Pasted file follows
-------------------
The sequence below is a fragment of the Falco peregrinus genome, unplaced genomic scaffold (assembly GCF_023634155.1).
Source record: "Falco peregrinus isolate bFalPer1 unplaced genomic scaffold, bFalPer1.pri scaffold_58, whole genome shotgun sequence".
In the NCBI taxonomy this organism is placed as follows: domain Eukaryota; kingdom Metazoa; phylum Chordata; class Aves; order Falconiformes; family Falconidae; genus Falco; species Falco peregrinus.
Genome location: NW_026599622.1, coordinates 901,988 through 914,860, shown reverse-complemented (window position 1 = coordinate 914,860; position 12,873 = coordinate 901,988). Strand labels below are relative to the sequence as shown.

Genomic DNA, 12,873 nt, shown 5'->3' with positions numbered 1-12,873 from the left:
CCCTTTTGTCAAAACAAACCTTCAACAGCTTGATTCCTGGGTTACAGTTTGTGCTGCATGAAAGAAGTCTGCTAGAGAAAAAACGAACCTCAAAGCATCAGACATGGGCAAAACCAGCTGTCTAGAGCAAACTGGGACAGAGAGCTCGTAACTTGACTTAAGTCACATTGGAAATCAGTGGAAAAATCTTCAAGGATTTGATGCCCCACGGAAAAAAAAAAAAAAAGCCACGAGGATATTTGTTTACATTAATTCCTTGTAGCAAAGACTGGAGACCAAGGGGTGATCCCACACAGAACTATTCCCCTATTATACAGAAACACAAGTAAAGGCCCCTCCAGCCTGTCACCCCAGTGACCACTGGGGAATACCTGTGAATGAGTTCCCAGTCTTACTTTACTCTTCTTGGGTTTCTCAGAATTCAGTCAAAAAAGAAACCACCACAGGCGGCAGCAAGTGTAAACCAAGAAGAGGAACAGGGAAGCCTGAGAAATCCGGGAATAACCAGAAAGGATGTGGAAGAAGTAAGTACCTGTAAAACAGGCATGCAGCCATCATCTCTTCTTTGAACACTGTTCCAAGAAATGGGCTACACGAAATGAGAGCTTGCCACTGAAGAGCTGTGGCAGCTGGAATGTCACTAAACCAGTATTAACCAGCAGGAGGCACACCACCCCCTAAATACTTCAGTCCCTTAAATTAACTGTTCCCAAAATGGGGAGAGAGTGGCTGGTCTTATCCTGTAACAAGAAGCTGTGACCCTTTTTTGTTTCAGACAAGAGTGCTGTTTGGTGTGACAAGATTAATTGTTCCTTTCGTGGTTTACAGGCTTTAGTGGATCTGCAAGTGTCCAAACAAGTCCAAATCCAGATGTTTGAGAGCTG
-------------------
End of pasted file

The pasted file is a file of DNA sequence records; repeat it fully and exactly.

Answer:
The sequence below is a fragment of the Falco peregrinus genome, unplaced genomic scaffold (assembly GCF_023634155.1).
Source record: "Falco peregrinus isolate bFalPer1 unplaced genomic scaffold, bFalPer1.pri scaffold_58, whole genome shotgun sequence".
In the NCBI taxonomy this organism is placed as follows: domain Eukaryota; kingdom Metazoa; phylum Chordata; class Aves; order Falconiformes; family Falconidae; genus Falco; species Falco peregrinus.
Genome location: NW_026599622.1, coordinates 901,988 through 914,860, shown reverse-complemented (window position 1 = coordinate 914,860; position 12,873 = coordinate 901,988). Strand labels below are relative to the sequence as shown.

Genomic DNA, 12,873 nt, shown 5'->3' with positions numbered 1-12,873 from the left:
CCCTTTTGTCAAAACAAACCTTCAACAGCTTGATTCCTGGGTTACAGTTTGTGCTGCATGAAAGAAGTCTGCTAGAGAAAAAACGAACCTCAAAGCATCAGACATGGGCAAAACCAGCTGTCTAGAGCAAACTGGGACAGAGAGCTCGTAACTTGACTTAAGTCACATTGGAAATCAGTGGAAAAATCTTCAAGGATTTGATGCCCCACGGAAAAAAAAAAAAAAAGCCACGAGGATATTTGTTTACATTAATTCCTTGTAGCAAAGACTGGAGACCAAGGGGTGATCCCACACAGAACTATTCCCCTATTATACAGAAACACAAGTAAAGGCCCCTCCAGCCTGTCACCCCAGTGACCACTGGGGAATACCTGTGAATGAGTTCCCAGTCTTACTTTACTCTTCTTGGGTTTCTCAGAATTCAGTCAAAAAAGAAACCACCACAGGCGGCAGCAAGTGTAAACCAAGAAGAGGAACAGGGAAGCCTGAGAAATCCGGGAATAACCAGAAAGGATGTGGAAGAAGTAAGTACCTGTAAAACAGGCATGCAGCCATCATCTCTTCTTTGAACACTGTTCCAAGAAATGGGCTACACGAAATGAGAGCTTGCCACTGAAGAGCTGTGGCAGCTGGAATGTCACTAAACCAGTATTAACCAGCAGGAGGCACACCACCCCCTAAATACTTCAGTCCCTTAAATTAACTGTTCCCAAAATGGGGAGAGAGTGGCTGGTCTTATCCTGTAACAAGAAGCTGTGACCCTTTTTTGTTTCAGACAAGAGTGCTGTTTGGTGTGACAAGATTAATTGTTCCTTTCGTGGTTTACAGGCTTTAGTGGATCTGCAAGTGTCCAAACAAGTCCAAATCCAGATGTTTGAGAGCTG